While the textbook’s first suggestion for evaluating online sources is to ensure the site is sponsored by a reputable organization and not only one individual, the same is true for the article itself. A method for determining the reliability of an online source is to see whether there are multiple authors of a specific article. A source having multiple authors indicates in-depth literature review and/or original research conduction. The existence of multiple authors also reveals there are a variety of lenses contributing to the article’s drafting. Even within a given degree area, every author holds specific knowledge about a specific subtopic. Every author’s knowledge-base is a reflection of experiences between birth and now. Moreover, considering authors of peer-reviewed articles typically experienced a high level of education in the field, the breadth of knowledge each individual brings to the table is substantial.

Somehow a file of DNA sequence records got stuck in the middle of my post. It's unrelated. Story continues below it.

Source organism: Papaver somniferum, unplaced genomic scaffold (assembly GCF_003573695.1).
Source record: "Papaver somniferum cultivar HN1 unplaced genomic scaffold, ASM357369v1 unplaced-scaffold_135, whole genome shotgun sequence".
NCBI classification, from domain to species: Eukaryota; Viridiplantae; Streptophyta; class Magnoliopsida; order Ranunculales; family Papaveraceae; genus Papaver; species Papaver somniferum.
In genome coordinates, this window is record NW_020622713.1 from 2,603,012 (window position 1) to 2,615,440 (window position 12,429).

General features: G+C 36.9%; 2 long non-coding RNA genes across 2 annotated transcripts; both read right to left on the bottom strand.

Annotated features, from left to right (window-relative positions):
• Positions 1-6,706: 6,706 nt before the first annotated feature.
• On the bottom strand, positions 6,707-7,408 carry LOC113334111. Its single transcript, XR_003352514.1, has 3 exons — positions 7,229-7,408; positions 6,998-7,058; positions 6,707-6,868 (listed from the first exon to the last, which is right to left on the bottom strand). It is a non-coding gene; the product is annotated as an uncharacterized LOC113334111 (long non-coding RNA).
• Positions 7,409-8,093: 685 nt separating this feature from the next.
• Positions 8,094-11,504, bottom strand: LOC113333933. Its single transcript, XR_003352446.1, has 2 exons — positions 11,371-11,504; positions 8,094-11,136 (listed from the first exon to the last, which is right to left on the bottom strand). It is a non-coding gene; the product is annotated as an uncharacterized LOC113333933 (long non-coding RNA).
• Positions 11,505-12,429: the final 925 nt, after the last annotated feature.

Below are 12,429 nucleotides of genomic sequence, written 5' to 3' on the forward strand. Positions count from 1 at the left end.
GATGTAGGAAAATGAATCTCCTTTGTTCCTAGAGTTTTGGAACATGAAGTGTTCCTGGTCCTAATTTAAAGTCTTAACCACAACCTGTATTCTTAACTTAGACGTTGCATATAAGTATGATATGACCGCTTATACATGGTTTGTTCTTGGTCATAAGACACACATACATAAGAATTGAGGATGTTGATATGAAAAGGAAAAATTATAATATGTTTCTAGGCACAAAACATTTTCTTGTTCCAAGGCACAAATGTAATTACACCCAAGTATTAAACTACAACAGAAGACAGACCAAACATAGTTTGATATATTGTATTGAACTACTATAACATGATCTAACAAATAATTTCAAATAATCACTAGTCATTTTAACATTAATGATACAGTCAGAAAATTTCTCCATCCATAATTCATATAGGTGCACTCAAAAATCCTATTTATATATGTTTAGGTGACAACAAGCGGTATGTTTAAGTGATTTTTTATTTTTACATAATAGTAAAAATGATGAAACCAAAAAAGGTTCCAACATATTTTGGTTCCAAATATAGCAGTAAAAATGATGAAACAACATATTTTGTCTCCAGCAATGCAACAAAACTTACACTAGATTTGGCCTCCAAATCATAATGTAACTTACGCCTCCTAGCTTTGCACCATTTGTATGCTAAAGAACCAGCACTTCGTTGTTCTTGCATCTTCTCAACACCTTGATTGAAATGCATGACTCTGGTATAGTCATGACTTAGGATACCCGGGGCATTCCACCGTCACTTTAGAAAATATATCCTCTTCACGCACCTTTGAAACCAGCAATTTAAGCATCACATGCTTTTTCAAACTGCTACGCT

Secondarily, I also look for peer-reviewed articles with proper organization including the use of abstract and conclusion sections. That way, in the case of dealing with many sources for a research project, I can efficiently gather the main ideas of each article. I use the abstract and conclusion to determine whether the argument is logical and pertinent to my topic. In the abstract, I can also determine whether the methods used to arrive at the conclusion are sound and appropriate to include in my own research paper.
I agree with investigating the citations within the article. Not only does it confirm the source is reliable, but it also opens up the possibility of discovering additional articles to use in our own research papers. In the case a certain set of information from a peer-reviewed article is particularly useful, I can look into the source it is derived from and find a third useful citation within the second article. The benefit infinitely continues.